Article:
The Prime Minister said that the National Armed Forces (NBS) have been monitoring Latvia's critical infrastructure at sea since last year. NATO is also conducting increased patrols in the Baltic Sea.
"It is actually impossible to protect every cable that we have in the sea. But it is important that we are sure that the land infrastructure, which is not only cables, but also other objects, would be safe," said Siliņa.
She is still waiting for a report from the relevant authorities on security issues that still need to be addressed. This will require additional funding and resources.
"It must be said that our infrastructure on land is more secure than it is at sea, where protection is much more critical," said the Prime Minister.
The politician also added that the situation with natural gas reserves is good - the Inčukalnas storage is 85% full.
On the night of October 8, the "Balticconnector" gas pipeline between Estonia and Finland was shut down after a drop in pressure was observed.
The Finnish National Bureau of Investigation concluded in a preliminary investigation that the damage to the gas pipeline was most likely caused by the anchor of a Chinese cargo ship. Further investigation is required to determine whether the damage was intentional or unintentional.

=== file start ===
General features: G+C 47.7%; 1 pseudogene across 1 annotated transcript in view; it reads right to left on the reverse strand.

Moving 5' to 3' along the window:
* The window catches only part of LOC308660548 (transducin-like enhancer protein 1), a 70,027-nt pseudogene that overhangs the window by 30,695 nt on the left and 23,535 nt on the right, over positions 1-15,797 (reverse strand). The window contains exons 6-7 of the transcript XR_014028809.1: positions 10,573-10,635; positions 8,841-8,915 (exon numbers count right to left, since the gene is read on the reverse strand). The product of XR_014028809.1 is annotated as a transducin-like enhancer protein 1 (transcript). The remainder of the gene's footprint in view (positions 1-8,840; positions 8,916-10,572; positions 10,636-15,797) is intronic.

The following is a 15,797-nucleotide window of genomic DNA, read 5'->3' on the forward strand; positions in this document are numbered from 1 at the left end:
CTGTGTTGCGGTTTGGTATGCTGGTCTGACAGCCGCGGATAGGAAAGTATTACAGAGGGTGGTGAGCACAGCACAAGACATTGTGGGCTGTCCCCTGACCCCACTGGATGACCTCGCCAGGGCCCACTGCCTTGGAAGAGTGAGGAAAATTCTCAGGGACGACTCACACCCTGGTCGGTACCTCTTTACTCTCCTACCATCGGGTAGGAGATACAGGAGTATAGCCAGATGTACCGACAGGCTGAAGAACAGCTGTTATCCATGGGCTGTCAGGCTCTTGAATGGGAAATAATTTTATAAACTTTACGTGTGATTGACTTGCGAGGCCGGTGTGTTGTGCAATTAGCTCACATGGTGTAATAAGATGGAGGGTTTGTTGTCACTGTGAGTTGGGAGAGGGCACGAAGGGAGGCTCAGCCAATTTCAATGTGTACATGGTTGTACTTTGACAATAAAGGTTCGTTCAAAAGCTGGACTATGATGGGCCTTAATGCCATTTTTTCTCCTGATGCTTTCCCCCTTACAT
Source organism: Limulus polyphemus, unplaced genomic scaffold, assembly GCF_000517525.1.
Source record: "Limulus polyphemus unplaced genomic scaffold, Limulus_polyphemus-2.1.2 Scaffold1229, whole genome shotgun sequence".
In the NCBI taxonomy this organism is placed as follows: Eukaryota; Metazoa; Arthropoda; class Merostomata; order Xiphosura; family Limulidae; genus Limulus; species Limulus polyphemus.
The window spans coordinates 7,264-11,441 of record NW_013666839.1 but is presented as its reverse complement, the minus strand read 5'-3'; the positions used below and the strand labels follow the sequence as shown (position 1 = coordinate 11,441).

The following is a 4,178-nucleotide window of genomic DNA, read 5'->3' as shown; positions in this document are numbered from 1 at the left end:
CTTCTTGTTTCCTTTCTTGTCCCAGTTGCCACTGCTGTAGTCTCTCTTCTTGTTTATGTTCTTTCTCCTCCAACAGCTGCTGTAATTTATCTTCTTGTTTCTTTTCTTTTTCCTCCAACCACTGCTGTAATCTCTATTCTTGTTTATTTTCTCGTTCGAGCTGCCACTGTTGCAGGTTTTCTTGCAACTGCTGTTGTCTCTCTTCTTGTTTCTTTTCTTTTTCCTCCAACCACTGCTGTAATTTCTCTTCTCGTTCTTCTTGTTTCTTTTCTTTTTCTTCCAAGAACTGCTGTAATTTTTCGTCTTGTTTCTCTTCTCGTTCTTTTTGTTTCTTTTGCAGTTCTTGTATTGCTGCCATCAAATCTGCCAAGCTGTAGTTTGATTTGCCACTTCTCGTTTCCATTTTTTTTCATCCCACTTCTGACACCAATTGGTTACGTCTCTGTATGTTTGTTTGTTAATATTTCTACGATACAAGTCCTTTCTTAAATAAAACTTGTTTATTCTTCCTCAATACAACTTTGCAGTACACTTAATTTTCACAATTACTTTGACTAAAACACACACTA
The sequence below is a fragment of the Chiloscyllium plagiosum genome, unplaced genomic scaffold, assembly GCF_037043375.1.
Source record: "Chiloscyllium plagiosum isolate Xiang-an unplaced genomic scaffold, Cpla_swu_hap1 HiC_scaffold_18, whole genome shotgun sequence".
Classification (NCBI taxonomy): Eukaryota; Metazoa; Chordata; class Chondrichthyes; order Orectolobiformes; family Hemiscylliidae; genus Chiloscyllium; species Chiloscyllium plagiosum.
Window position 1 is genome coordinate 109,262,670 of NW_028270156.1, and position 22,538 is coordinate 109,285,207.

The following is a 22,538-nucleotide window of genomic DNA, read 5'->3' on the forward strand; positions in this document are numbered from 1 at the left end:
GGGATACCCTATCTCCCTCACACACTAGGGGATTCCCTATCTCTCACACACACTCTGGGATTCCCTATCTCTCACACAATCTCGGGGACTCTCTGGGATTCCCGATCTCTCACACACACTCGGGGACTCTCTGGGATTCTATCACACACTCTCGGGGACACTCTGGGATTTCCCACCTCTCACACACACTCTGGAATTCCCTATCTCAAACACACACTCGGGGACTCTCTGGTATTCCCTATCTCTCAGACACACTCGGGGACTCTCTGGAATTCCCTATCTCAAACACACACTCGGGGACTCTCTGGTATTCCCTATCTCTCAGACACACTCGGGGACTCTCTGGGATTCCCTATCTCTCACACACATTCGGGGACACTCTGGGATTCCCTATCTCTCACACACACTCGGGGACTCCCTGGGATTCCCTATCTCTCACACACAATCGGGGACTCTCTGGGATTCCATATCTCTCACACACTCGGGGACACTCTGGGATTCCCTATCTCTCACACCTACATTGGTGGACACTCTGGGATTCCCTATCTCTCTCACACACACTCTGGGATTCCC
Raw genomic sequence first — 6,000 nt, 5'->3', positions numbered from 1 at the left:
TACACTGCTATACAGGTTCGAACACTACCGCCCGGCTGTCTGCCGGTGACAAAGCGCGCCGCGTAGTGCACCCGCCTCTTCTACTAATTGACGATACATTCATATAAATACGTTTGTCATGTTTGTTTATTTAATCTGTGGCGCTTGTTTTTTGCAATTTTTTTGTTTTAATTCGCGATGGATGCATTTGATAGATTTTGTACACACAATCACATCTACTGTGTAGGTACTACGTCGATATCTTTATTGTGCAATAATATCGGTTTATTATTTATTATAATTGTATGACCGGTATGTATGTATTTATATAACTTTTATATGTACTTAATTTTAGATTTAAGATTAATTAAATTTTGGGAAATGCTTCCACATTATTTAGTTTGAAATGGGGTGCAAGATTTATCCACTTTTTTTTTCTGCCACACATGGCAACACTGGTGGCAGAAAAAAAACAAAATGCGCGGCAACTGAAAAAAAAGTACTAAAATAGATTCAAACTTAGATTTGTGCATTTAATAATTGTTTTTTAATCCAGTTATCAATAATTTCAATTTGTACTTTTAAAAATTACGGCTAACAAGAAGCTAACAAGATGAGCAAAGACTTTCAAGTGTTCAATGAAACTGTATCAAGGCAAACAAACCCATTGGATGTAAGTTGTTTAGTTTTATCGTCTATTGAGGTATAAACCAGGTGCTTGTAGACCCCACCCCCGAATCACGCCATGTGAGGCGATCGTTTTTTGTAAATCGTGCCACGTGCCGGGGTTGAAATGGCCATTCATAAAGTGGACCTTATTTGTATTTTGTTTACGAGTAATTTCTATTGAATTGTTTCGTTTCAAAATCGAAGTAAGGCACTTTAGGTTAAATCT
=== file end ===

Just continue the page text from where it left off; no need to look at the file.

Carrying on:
In mid-October, Sweden announced that a Swedish-Estonian telecommunications cable was also damaged by an "external force" at the beginning of October.
NATO said it is stepping up patrols in the Baltic Sea, including conducting additional surveillance and reconnaissance flights, in response to damage to underwater infrastructure. Investigations into the incidents and identification of those responsible are continuing. Inevitably, a great deal of suspicion has been focussed on Russia.